After a meeting of Republican Congressmen and women on Wednesday 10th July 2013, the prospects for the comprehensive immigration reform bill initially passed by the Senate last month look poor. To become law, the bill must also be passed by the Republican controlled House of Representatives (The House). At a meeting on Wednesday 10th July, many House Republicans spoke out against it.
The Border Security, Economic Opportunity and Immigration Modernization Bill 2013 (the bill) was passed by the upper house of Congress, the Senate, with 68 votes in favour on 28th June. To become law, it must obtain 60% support in both the Senate and the House.
While the Senate is controlled by the Democrats, the House of Representatives is controlled by the Republicans. A sizeable number of Republican Representatives are vehemently opposed to the bill mainly because of its central provision; the creation of 'a pathway to citizenship' for many of the 11.5m immigrants currently living in the US illegally.
Few House Republicans support reformWhile some House Republicans, such as the former Vice-Presidential nominee Paul Ryan, support the bill, the meeting of Representatives on 10th July seems to show that they are not the majority.
Former Republican presidential hopeful Michelle Bachman told journalists on Tuesday that she was opposed to the bill. She said 'Until they can certify that the border is secure, I don't think we should take up any bill whatsoever.
She told journalists on Thursday 11th July that Republicans were very split on the issue and that all shades of opinion were to be found among representatives.
This seems to make it even less likely that the bill will be passed. The leader of the Republicans in the House, John Boehner, has said that he will not allow a vote on the issue in the House unless a majority of Republicans support it.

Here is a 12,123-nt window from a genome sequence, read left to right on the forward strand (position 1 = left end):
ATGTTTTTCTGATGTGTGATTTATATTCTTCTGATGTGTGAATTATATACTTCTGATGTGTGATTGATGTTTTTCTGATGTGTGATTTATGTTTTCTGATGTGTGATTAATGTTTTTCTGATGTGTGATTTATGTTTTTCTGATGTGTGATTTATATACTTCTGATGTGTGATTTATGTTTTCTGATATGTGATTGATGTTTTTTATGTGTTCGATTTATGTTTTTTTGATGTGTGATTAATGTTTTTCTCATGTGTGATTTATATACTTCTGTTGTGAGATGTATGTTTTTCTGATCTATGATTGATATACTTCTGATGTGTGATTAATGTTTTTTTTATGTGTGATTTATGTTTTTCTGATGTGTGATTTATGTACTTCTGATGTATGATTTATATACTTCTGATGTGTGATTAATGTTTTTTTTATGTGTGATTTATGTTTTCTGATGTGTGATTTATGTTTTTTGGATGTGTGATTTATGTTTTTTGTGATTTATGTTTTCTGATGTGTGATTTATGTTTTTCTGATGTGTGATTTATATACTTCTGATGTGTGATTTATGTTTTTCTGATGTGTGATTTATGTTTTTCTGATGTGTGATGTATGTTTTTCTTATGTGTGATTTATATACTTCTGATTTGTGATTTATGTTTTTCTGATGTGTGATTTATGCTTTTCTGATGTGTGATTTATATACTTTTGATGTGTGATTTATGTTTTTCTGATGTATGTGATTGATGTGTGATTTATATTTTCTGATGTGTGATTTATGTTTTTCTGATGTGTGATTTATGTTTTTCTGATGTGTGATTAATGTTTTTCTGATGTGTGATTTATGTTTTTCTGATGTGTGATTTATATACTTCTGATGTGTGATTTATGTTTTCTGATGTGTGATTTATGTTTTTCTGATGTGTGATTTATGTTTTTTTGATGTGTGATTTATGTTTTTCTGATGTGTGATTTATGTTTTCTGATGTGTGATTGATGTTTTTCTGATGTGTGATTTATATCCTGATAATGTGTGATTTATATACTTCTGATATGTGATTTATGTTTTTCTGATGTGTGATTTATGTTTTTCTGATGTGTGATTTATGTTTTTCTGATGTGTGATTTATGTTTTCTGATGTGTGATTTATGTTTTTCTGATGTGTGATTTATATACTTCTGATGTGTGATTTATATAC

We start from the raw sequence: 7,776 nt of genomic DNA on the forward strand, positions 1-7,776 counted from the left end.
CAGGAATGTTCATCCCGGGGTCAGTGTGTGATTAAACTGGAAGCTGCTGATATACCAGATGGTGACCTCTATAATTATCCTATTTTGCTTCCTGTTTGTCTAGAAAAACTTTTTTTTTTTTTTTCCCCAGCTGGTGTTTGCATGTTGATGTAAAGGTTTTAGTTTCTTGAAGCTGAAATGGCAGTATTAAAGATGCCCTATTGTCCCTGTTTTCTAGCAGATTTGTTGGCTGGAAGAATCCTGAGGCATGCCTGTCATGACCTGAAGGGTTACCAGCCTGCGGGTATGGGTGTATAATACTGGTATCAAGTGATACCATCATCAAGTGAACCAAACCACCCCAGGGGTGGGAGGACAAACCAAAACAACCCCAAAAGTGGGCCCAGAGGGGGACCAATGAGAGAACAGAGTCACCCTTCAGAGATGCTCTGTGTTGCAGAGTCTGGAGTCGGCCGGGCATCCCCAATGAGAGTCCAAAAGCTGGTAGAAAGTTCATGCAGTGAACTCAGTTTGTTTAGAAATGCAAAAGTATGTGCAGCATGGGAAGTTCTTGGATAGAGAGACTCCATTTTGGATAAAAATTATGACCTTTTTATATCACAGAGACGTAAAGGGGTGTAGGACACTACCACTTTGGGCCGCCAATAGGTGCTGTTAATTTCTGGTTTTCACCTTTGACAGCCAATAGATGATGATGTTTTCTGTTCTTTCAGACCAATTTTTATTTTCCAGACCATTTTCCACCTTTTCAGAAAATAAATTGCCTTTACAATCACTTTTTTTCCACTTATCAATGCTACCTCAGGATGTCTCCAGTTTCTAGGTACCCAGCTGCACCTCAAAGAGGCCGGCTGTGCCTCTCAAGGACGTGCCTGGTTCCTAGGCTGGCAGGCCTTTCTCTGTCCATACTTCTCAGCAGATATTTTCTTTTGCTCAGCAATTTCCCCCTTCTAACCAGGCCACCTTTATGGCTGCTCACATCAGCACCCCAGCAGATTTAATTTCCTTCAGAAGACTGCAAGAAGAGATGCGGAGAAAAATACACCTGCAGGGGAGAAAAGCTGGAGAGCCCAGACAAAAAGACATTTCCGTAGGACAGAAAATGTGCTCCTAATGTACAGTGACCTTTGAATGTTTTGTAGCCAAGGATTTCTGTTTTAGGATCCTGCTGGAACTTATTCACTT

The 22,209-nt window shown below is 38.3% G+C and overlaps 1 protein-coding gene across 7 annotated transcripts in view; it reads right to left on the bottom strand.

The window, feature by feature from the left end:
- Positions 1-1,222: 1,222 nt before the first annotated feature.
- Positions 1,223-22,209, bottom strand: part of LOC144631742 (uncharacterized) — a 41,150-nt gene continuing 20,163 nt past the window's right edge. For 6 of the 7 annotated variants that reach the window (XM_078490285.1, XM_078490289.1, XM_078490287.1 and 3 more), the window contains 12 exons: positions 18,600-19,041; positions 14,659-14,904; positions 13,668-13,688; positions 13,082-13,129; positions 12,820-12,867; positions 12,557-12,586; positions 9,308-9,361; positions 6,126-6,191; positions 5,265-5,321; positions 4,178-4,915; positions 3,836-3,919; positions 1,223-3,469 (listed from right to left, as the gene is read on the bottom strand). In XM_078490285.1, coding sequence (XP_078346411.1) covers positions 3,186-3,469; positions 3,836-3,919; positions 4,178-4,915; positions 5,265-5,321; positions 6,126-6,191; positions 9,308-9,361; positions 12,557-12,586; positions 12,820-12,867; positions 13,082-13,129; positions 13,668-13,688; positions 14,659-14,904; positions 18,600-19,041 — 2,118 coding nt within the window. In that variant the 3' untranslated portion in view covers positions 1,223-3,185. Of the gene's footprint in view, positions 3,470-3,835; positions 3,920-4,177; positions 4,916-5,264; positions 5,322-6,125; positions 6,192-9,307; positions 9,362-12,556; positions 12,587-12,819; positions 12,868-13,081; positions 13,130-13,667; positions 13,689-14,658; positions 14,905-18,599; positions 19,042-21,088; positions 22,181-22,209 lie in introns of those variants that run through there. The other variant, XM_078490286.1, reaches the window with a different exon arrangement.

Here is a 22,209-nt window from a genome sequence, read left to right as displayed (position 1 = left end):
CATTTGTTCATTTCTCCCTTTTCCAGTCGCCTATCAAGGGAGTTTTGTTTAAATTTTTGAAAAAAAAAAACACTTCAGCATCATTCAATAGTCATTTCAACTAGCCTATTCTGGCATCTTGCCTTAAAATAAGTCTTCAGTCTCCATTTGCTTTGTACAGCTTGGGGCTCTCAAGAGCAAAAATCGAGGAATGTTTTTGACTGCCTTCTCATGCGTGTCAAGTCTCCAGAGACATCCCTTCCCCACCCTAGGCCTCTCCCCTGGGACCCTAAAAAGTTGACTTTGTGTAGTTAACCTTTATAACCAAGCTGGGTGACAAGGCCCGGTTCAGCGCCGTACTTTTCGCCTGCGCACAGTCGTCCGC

This makes the mathematical chances of the bill passing even smaller. To gain 60% support in the House, the bill requires 261 votes out of the 435 available. The Democrats hold 201 seats. If all Democrats voted for the bill, 60 Republicans would need to support it to see it become law.
Bill must get support from 117 Republicans to proceed to voteBut Representative Boehner's promise to block a vote unless half of Republicans support it means that it will need support from 117 Republicans at least. Washington commentators say that this won't be forthcoming any time soon.
The House was expected to vote for the bill before the summer recess but Representatives are now saying that there is unlikely to be a vote until after they return to Washington in September. One, John Fleming from Louisiana said there was no chance of a vote in July. 'We are going to go back to our districts and talk to our constituents' he said, 'that is what August is for'.
Another Representative, Darrell Issa of California sought to blame the President for the failure of Republican representatives to support reform. He said that Mr Obama should spend 'more time working with Congress instead of trying to undermine it'.
Congress increasingly split along party linesWashington commentators have noted that, over recent years, there has been increasingly little cooperation between Democrats and Republicans in Washington. The Republican Party has moved to the right under the influence of the grass roots Tea Party movement and finds it almost impossible to agree with Democrats on any issue. Republicans claim that Mr Obama's Democrats have moved further to the left.
On the issue of immigration, Republicans say that to grant a pathway to citizenship for illegal immigrants would be to reward criminality and would be unfair on genuine, lawful immigrants who apply in the normal way.
They are also concerned that most illegal immigrants in the US are believed to come from Latin America and most Latin Americans currently vote Democrat. So Republicans fear that granting citizenship to millions of illegal immigrants would harm their party's electoral prospects.
Republicans losing support among Latino votersOthers warn the party that because Latino voters support the pathway to citizenship, the Republicans are losing support among current Latino voters by opposing reform.
At present, in the House at least, it seems that the Republicans are set against the bill.
House leader John Boehner says that, if the bill does not pass, he will work on a series of piecemeal reforms which would increase the number of H-1B visas available for graduate workers in a 'specialty occupation' and the number of work-related green cards for foreign graduates of US universities.
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